Sock or No Sock
We are often asked why we sometimes enclose the latex layers in a sock while other times choose not to. There is a lot of misinformation about why the sock is used and we want to clear this issue up for the consumer. The comment we hear most often from shoppers is that someone has told them the sock makes the latex last longer. If you look at the design of the sock itself and the coverings used to make the mattress, this is not only counter-intuitive but completely inaccurate. We have researched this nauseam with experts in the field and there is no evidence to back this claim up. Even the manufacturers that use the sock make no such claims.
At Dormio we have mattresses both with the sock and without. The use or absence of the sock is for very distinct reasons.
Why we use the sock.
The sock has two main purposes. On the manufacturing end, it makes handling of the latex layers much easier since moving the latex cores is eased by the slippery surface provided by the sock – latex without the sock tends to stick together. Unfortunately this ease of movement is a detriment in some mattress designs, such as those with multiple 2 to 6 inch latex layers encased within one cover. The other real reason to use the sock is to change the feel of the bed. Latex mattresses are generally made of the same materials – latex, wool and cotton. In order to ensure a broad selection of comfort levels that appeal to all consumers, various methods are used to adjust the feel and support of the mattress. One of these methods is to put the latex in a sock. This will firm up the mattress in those models where it is desirable and there is no concern about internal layers slipping. Our Premium and Premium Plus lines both use the sock since we are looking to achieve a firmer mattress style overall in those lines. The modular nature of the mattresses removes any worry of internal layer slippage.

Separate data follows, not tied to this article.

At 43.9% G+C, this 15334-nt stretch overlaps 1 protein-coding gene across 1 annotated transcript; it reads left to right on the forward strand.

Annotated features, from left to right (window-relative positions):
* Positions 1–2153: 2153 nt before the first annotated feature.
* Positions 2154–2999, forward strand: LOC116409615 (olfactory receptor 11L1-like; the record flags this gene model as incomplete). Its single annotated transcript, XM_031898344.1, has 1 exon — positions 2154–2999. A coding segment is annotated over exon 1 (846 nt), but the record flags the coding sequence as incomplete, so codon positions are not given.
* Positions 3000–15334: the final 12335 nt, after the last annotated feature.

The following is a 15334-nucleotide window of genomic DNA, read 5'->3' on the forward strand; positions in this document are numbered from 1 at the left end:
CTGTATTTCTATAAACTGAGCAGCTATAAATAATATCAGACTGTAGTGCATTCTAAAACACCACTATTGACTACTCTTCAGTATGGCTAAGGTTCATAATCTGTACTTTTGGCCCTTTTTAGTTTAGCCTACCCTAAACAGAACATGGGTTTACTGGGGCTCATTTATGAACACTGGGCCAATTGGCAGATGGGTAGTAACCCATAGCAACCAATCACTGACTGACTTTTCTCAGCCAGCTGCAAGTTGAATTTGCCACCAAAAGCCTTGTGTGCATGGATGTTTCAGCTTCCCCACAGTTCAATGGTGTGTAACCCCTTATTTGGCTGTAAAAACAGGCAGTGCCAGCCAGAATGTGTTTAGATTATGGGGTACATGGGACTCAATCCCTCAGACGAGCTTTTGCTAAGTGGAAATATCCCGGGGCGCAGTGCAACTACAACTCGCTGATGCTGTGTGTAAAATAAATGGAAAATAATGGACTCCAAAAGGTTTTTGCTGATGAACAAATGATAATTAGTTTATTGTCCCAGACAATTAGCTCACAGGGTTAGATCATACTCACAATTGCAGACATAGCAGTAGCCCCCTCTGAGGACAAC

The Ashton Mattress design shown is a perfect example of a mattress that works well with the latex sock. Each layer of the mattress is separate within its own cover and our aim is to have a firmer core that is offset by the softer topper layers on top.
Why we don’t use the sock.
As I mentioned above, the sock presents a problem in mattresses featuring multiple layers all contained within one cover. This is often referred to as a tight top design. Here, if we used the sock, the internal layers of latex will be prone to slippage through day to day movement on the mattress. This is a particular problem with dual sided designs and designs where multiple pieces are used within the same layer. Like tectonic plates, the layers can move around and sometimes slide underneath one another leaving lumps in the centre or gaps in the centre with lumps around the side of the mattress. To avoid this problem, our mattresses that have multiple layers enclosed within a single cover are left without the sock allowing the natural adhesion between the latex layers to hold the pieces all together. This ensures a nice even sleep surface throughout the life of the mattress. We can readily demonstrate this action at the store when you come by.
The Stratus Mattress pictured is an excellent example of when the sock is not a good idea. First the great flexibility in comfort levels precludes the need for the sock to firm up the mattress. Second, the number of layers would not hold together properly if the sock was used.
Is a latex mattress made with the sock better or worse?
The answer is that you have to know when to use the sock and when not to. The sock doesn’t reflect better quality and if used incorrectly (such as in a multi layered unit within one cover) then the sock becomes a problem because of the shifting. This is multiplied several times over when as many as 6 pieces of latex tiles are used to form one layer. One has to look at the overall design of the mattress to see what works best.